Of course, maybe robots will be doing all our work for us by then. But maybe not. It's yet another reason — in addition to famines, drought, drowned cities, and the death of millions — to think that turning the entire world into a tropical zone might not be such a great idea.

Via Andrew Gelman at The Monkey Cage.

Fossil Fuel Group Whines About Tax Credits for Wind

| Fri Sep. 21, 2012 9:35 AM PDT

The production tax credit (PTC) for wind energy is set to expire at the end of the year, and Congress doesn't look likely to extend it anytime soon. This precarious situation is already causing some layoffs in the industry, as the New York Times reports today. A study cited by the American Wind Energy Association predicts that as many as 37,000 jobs in the industry could be lost in the first quarter of 2013 alone if the PTC is not extended.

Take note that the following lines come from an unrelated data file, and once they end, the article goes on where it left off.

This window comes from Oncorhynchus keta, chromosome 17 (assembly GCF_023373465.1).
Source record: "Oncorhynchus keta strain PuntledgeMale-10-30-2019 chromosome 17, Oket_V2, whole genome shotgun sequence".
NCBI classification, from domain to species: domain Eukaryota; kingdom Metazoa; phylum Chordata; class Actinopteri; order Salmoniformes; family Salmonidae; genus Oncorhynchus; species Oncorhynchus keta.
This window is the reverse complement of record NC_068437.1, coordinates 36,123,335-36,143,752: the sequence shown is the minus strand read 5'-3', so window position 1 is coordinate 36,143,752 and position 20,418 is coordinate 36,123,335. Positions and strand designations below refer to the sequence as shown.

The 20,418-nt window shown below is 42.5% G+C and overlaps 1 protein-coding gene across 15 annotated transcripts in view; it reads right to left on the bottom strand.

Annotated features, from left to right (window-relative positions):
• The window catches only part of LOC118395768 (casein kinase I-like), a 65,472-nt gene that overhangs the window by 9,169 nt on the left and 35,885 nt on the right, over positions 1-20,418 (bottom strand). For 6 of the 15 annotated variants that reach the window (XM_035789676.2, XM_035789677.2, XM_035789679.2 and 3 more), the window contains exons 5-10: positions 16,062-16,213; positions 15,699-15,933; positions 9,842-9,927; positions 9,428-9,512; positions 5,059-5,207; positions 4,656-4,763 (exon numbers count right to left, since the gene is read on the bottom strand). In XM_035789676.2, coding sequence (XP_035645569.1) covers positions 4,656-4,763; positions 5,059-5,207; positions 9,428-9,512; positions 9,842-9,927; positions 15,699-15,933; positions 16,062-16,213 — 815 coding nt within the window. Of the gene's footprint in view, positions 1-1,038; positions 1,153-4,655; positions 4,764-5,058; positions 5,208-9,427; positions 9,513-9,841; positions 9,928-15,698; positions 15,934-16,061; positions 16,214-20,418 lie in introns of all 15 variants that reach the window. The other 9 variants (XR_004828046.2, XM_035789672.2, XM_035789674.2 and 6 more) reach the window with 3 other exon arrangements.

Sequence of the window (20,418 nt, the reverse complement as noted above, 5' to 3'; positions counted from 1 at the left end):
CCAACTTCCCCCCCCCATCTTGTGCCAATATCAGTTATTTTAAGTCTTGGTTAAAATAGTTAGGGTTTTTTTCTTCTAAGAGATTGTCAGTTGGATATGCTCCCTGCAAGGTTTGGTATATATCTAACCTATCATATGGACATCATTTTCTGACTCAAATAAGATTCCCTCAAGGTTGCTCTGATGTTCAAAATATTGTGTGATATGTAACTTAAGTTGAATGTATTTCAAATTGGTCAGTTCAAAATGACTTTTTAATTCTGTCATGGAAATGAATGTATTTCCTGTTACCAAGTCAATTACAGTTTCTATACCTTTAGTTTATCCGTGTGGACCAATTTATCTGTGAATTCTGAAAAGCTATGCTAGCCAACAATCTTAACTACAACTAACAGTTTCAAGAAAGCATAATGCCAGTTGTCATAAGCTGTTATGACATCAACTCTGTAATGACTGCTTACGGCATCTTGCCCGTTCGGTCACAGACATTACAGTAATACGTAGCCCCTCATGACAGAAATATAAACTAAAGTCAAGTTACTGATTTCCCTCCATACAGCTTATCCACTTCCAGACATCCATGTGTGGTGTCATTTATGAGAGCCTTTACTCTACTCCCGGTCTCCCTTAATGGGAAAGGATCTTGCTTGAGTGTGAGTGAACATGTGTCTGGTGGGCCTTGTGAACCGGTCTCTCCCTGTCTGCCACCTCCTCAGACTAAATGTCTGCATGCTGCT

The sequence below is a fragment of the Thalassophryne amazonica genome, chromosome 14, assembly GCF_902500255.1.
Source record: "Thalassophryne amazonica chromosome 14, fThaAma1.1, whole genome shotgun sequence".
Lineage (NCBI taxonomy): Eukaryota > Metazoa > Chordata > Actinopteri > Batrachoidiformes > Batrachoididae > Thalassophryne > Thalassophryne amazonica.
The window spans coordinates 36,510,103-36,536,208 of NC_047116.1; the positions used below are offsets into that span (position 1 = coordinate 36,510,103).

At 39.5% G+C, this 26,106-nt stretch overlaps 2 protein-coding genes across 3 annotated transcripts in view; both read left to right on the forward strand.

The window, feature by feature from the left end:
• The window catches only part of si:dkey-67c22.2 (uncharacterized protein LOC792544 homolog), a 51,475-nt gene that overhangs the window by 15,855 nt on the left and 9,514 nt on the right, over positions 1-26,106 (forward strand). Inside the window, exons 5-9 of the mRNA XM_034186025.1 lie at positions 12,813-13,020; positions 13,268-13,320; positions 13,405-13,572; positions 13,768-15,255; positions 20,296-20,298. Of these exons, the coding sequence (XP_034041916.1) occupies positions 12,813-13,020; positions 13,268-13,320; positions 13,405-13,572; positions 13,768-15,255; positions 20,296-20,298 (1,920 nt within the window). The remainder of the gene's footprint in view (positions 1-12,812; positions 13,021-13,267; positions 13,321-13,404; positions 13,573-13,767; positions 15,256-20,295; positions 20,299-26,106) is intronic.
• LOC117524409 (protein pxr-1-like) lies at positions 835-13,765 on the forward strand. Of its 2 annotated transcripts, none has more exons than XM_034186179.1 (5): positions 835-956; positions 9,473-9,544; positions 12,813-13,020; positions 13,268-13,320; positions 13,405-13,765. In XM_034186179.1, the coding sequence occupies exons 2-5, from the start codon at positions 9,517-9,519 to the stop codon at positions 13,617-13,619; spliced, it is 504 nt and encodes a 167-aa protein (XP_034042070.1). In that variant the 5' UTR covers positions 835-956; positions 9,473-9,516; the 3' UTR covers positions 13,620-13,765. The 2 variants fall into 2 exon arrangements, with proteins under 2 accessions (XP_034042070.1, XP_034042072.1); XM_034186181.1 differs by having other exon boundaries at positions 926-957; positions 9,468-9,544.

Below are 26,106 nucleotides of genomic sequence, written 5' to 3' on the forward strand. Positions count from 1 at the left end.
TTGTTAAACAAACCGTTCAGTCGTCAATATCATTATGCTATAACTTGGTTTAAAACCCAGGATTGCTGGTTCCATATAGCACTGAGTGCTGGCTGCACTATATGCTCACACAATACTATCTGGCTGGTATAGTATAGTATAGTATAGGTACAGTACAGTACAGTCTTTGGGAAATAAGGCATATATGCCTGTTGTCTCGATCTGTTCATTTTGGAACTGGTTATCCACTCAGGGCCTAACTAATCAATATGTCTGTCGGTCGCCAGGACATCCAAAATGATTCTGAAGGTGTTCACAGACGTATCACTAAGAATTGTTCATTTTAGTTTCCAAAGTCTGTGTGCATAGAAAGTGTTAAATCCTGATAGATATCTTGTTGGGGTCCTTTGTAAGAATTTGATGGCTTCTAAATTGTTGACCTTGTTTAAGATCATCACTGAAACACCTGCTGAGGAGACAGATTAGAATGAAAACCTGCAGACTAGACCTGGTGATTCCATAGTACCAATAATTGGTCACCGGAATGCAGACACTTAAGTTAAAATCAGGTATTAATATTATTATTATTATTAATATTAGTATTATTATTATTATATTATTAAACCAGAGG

Of course, there's a healthy debate about how much and for how long we should subsidize any energy source. But wind power is still a relative newcomer to the energy scene, and subsidies that expand its use also help meet other national goals like reducing emissions and reliance on fossil fuels. Moreover, the US has provided billions of dollars in subsidies to the coal, oil, and gas industries for decades. Wind power has barely had a chance to catch up since the PTC was first enacted in 1992. Which is what makes this quote, from the spokesman for a fossil-fuel-funded interest group, really hilarious: